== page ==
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A Short History of Thanksgiving Day: Part 3 – Preparing to Sail to New England


Myself 

By T. V. Antony Raj

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John Robinson's House, Leyden, where the Pilgrim Fathers worshipped

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Around 1617, the group of Separatists living Leiden, afraid of losing their cultural identity decided to set up colonies elsewhere, in some other country. Discussions were held as to where the group should go. The decided not to settle near England since that might closely duplicate the political environment back in England.

Candidate destinations included Guiana, where the Dutch had already established in 1616, Essequibo, a colony on the Essequibo River in the Guiana region on the north coast of South America; or somewhere near the existing Virginia settlements. Virginia was an attractive destination because the presence of the older colony might offer better security and trade opportunities.

At the same time, there were many uncertainties about moving to far-off places such as America because of the stories they heard about failed colonies over there. Also, there were fears of violent natives; scarcity of food and water; the possibility of exposure to unknown diseases; and hazards of distant travel by sea.

The London Company, also called the Charter of the Virginia Company of London, was an English joint stock company established by royal charter by King James I, for the purpose of establishing colonial settlements in North America. It administered a territory of considerable size in the region.

The territory granted to the London Company included the coast of North America from the 34th parallel (Cape Fear) north to the 41st parallel (Long Island Sound), but being part of the Virginia Company and Colony, the London Company owned a large part of Atlantic and Inland Canada. The company was permitted by its charter to establish a 100-square-mile (260 square km) settlement within this area. The company shared the territory, north of the 38th parallel  with the Plymouth Company, with the stipulation that neither company should establish a colony within 100 miles (161 km) of each other.

The London Company administered a territory of considerable size in the region. The Leiden Separatists made arrangements with the London Company to establish a new colony in North America. The intended settlement site was at the mouth of the Hudson River, at a distance that allayed concerns of social, political and religious conflicts, but still provided the military and economic benefits of relative closeness to an established colony.

Robert Cushman, a well-to-do wool comber, was the Chief Agent for the Leiden congregation.

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John Carver (Illustration from 1800s M & E Cigar label. The picture is an unknown artist's conception that was supposedly based on contemporary descriptions)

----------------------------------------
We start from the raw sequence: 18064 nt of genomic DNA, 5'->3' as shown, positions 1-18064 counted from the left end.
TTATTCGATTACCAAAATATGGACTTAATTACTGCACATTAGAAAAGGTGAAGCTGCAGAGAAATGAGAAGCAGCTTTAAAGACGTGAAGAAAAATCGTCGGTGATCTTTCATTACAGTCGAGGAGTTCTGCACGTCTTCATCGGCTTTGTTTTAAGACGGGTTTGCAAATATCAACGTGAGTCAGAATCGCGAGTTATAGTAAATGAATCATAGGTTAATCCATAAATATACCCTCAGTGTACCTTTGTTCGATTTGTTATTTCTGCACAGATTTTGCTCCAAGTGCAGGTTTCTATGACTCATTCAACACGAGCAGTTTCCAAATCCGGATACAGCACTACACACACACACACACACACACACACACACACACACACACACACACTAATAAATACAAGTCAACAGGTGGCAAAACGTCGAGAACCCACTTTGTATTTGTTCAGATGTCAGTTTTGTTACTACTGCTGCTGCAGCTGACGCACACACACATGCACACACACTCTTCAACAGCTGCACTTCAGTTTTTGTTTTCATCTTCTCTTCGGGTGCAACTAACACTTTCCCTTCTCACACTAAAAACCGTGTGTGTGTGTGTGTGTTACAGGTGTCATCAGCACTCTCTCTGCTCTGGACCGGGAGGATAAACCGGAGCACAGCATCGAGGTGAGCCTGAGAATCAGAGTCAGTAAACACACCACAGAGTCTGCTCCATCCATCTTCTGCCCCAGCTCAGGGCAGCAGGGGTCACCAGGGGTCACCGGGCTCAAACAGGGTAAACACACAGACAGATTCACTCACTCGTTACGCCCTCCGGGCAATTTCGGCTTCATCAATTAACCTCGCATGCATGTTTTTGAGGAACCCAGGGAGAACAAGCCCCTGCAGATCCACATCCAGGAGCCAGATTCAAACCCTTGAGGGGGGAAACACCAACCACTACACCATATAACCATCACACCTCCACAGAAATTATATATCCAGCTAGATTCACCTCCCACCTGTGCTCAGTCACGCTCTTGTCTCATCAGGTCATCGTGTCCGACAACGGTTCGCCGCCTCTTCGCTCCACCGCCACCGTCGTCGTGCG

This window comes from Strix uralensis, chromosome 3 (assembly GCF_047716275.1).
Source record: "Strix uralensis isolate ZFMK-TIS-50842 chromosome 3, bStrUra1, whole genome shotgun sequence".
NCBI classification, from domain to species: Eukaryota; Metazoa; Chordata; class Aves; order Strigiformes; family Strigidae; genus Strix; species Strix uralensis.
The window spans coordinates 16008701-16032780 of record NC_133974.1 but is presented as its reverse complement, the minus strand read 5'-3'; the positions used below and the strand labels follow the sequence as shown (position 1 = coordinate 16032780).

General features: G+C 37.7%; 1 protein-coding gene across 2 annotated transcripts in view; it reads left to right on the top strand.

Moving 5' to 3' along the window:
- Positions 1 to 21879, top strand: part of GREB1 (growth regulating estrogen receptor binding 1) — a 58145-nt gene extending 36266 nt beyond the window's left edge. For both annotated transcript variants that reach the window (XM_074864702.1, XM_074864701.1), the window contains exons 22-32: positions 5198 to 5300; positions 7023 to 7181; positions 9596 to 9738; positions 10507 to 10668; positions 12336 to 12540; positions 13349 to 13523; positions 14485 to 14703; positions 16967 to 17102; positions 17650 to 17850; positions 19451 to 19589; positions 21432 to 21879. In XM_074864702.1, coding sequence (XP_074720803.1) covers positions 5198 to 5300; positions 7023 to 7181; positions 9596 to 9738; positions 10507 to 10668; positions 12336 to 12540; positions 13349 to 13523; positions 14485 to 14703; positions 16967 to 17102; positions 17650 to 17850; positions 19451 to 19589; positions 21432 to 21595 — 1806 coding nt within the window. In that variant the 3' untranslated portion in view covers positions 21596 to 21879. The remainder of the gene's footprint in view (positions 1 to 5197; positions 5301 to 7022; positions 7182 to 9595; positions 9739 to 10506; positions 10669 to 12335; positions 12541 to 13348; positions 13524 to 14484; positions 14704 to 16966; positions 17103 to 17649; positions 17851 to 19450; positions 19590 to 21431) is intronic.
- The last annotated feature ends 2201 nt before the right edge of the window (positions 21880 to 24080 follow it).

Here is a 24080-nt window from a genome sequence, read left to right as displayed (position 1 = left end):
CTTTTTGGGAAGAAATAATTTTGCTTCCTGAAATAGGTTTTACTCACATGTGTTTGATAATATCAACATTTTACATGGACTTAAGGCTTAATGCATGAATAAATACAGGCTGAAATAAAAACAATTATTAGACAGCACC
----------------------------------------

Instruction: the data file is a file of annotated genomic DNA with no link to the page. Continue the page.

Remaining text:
John Carver (Illustration from 1800s M & E Cigar label. The picture is an unknown artist’s conception that was supposedly based on contemporary descriptions)

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John Carver, a successful London merchant, and brother-in-law of John Robinson’s wife, had joined the Pilgrims around 1610.

The New World seemed to offer the opportunity the Leiden congregation needed, but the group had no means for getting across the Atlantic Ocean and establishing a colony. In 1617, the Leiden congregation sent Robert Cushman and John Carver to England to seek financial backing for crossing the Atlantic and to obtain a land patent. But the negotiations delayed because of internal conflicts in the London Company, but ultimately the duo secured a patent in the name of John Wincob on June 9 (Old Style) / June 19 (New Style), 1619.

The charter granted by the king stipulated that the Leiden group’s religion would not receive official recognition.

When the preparations for the voyage stalled because of the continued problems within the London Company, competing Dutch companies approached, and discussed settling in the Hudson River area.

Thomas Weston (born 1584) persuaded Edward Pickering, in 1615, to become his agent in Holland. Together they began to import a variety of nonconformist religious tracts that were seditious. In 1619, he left England and traveled to Leiden, Holland, where his agent Pickering had married a woman belonging to the exiled Separatists, who were then hoping to gain passage to America.

Negotiations with the Dutch broke off when Thomas Weston, the agent for Merchant Adventurer investment group, assured them that he could resolve the delays of the London Company who intended to claim the area explored by Hudson before the Dutch could become fully established. However, the first Dutch settlers did not arrive in the area until 1624.